Travel Planning

Cash Overseas (Part 1)

By July 29, 2015 One Comment

Getting cash overseas can be either extremely easy or can present some serious issues. Having multiple options and knowing the exchange rate are probably two of the most important things you can do to create a cash safety net before you go.

The next two things?
Not/not carrying all your cash and cards with you all the time
and
Not/not keeping all your cash/cards/passport in the same pocket

Now that you’re primed, let’s tackle the main ways of transporting and getting cash overseas.

How to get it (the mainstays):

  1. Cash
  2. ATMs
  3. CC

1. Take it with you (Cash)

How much? This really depends on the infrastructure that you’ll be dealing with. If you’re in Europe you can count on lots of safe ATMs. If not, plan on taking more cash and exchanging it as you go. I rolled into Djibouti a week after they installed their FIRST ATM EVER. Good timing too, cuz I ran out of cash.

This begs the question…

A proper change booth

A proper change booth

How do you carry it?

Squirrel it away. My travel clothes typically consist of anything that’s light, easily packed and has lots of pockets. Ex Officio, Mountain Hardware, and ScottEvest all have good options with  PickPocketProof being designed specifically to avoid theft. I’ve also used money belts in areas with questionable ATMs or high rates of bank card fraud.

Where to change it:

Beware of money changers walking the streets – this is a scam, these are unlicensed exchanges/illegal and can get you in serious trouble in some countries. You may end up with counterfeit cash as well. Exchanging at the Airport / Hotel / Kiosks may not get the best exchange rate, but it can be a good option to save you time by just getting the issue over with. Keep your receipt. I will change $100 at the airport to have cash on hand for food or tipping until I can find a kiosk or change more at the hotel for a better rate.

2. Use ATMs (debit cards)

One groovy ATM via flickr/markfaviell

The best exchange rates are often had from ATMs. I look for large local banks, or use ATMs at the airport or in the hotel if they have one. Your ATM card might not work everywhere. I was stranded (fiscally speaking) in Japan when my ATM card was rejected by all the ATMs in country.

Other things to consider/watch out for:

  • Liability: Check with your bank to verify that your card is secure if stolen.  If your card is stolen, you’ll have to find another member of your bank in your location (good luck unless you’re traveling with others).
  • Protect your bank account back home: Open an account that is separate from your others that you will use only for travel. If the card is stolen, the perp will only have access to the funds you put in that account, not all your checking + linked savings accounts.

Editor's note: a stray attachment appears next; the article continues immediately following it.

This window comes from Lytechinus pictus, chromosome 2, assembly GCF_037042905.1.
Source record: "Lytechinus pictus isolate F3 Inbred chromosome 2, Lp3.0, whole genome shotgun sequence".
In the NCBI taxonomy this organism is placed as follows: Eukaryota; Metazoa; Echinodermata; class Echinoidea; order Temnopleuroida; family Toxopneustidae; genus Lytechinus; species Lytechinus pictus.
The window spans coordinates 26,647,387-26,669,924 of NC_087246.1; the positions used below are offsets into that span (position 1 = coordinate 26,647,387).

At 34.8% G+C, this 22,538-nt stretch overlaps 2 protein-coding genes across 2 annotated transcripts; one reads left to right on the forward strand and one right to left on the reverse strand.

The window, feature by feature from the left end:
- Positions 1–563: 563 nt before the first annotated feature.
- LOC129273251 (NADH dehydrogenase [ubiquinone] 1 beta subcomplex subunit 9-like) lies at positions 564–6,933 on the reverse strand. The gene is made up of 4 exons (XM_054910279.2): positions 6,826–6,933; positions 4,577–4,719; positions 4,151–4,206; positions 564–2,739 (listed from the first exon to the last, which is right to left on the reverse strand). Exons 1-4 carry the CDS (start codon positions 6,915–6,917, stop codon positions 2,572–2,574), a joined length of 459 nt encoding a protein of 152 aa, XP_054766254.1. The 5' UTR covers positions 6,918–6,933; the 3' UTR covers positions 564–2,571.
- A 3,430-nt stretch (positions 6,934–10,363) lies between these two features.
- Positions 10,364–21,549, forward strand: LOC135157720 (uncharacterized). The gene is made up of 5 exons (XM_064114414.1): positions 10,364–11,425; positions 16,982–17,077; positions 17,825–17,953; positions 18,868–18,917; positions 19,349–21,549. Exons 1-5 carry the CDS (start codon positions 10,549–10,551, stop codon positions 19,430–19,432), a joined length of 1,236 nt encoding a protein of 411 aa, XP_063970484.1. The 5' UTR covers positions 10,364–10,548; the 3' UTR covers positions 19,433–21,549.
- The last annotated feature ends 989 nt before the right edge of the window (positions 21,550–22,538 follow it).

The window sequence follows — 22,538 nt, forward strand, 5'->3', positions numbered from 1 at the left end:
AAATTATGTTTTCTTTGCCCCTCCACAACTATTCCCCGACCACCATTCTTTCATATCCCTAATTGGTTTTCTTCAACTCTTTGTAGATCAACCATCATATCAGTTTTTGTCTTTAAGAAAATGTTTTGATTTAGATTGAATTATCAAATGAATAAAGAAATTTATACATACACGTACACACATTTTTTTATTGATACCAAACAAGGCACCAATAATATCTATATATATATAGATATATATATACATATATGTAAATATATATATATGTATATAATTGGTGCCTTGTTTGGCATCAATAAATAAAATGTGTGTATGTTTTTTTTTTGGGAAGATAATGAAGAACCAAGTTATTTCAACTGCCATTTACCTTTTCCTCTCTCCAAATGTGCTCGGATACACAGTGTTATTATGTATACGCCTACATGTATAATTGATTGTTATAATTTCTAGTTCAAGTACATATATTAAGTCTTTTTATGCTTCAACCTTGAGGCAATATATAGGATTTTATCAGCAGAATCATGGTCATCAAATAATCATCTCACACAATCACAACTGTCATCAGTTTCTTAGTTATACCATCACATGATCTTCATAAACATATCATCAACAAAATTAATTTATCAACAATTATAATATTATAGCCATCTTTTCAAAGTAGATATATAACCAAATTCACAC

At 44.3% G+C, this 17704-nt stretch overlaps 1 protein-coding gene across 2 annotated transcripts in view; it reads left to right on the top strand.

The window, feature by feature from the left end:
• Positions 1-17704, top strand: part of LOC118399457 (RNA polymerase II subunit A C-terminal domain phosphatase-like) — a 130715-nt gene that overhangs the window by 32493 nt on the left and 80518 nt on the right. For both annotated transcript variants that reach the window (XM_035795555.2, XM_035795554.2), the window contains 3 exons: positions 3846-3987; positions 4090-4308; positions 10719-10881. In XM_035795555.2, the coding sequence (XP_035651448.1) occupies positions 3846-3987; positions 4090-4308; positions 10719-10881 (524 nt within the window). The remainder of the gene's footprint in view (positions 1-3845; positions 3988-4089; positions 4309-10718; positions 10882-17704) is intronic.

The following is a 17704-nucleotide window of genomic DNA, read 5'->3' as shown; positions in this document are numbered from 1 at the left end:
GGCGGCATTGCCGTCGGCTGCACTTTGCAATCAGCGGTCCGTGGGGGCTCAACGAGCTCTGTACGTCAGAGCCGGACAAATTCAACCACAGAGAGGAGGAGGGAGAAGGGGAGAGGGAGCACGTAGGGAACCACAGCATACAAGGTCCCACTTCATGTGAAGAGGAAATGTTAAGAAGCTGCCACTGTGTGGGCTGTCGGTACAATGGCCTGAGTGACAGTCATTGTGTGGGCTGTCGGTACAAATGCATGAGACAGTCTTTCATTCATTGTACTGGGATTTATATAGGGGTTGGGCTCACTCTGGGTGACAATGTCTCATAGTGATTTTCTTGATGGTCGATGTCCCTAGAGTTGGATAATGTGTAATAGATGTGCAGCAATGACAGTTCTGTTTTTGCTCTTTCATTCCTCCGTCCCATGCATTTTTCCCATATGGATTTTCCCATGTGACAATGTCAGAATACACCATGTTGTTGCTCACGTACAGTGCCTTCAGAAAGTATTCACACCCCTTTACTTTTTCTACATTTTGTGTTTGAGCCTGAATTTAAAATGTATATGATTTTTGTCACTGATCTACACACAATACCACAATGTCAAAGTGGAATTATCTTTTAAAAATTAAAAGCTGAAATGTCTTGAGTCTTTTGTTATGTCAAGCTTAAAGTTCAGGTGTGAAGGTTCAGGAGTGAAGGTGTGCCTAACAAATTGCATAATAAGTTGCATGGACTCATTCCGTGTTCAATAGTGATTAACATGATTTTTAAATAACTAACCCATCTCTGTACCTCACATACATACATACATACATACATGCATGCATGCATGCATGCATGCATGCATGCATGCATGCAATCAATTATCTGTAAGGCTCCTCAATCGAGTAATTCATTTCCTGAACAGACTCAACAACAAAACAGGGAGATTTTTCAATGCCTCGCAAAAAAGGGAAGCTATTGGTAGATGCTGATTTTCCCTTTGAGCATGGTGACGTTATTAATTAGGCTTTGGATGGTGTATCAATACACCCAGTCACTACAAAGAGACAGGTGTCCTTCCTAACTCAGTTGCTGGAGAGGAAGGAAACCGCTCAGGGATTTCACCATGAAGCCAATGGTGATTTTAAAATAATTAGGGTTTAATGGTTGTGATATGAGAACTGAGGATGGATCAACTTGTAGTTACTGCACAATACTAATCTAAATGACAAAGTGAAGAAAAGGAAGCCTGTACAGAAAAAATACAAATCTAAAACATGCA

• Skimming: Be aware if bank card fraud or ATM skimming is prevalent in the area.
  • Lurkers: Always be aware of who’s watching as you approach an ATM- this is a good rule of thumb from Baltimore (especially Baltimore) to Bangladesh. Use the buddy system – you post up and watch around while your buddy withdraws cash and vice versa.

3. The plastic:

(credit cards – for hotels, purchases, transport, etc)

  • Does your card offer free international transactions? These can get steep if you use the card a lot. Check with your issuer first.
  • Does your card have a chip? Some are beginning to offer them, ask your bank. If not, don’t be surprised if the clerk overseas asks you for a pin code. See ‘Travelex’ below for a chip friendly alternative. I’ve never had a problem (except with AMEX) paying with a chipless card overseas.
  • Let your issuer know you will be traveling. This will help eliminate any snafus while trying to make purchases overseas – gas, for example. Getting a call from the fraud department is infinitely more time consuming (and expensive) while overseas.
  • If you lose your credit card, call the issuer immediately and cancel the card.  If you’re in country for more than a week (maybe two depending on where) they could send you a new card. If less than that, might as well have them ship the new one back home – you’ll be back before it can get to you.
    **If the card is already authorized by the hotel, you can continue to pay the hotel. Call your card. I’ve done this to charge breakfast and a hotel shuttle to the airport on my hotel bill so I could use my remaining cash to sight see in Tokyo.

Outside of these main options you should always take emergency options, you know, just in case.  Stay tuned, in Part 2 of “Cash overseas” we’ll go more into your backup options:

  1. Checks
  2. Travelers checks
  3. Travelex Cash Passport
  4. Mobile Wallet

 

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  • […] Outside the arrivals terminal I found a bank of six different ATMs. I checked my cheat sheet for conversion rates and hit the most familiar ATM. Once I had cash in hand I headed to the metro which was well labelled and about a five minute walk. (Click here to learn more about cash options overseas) […]

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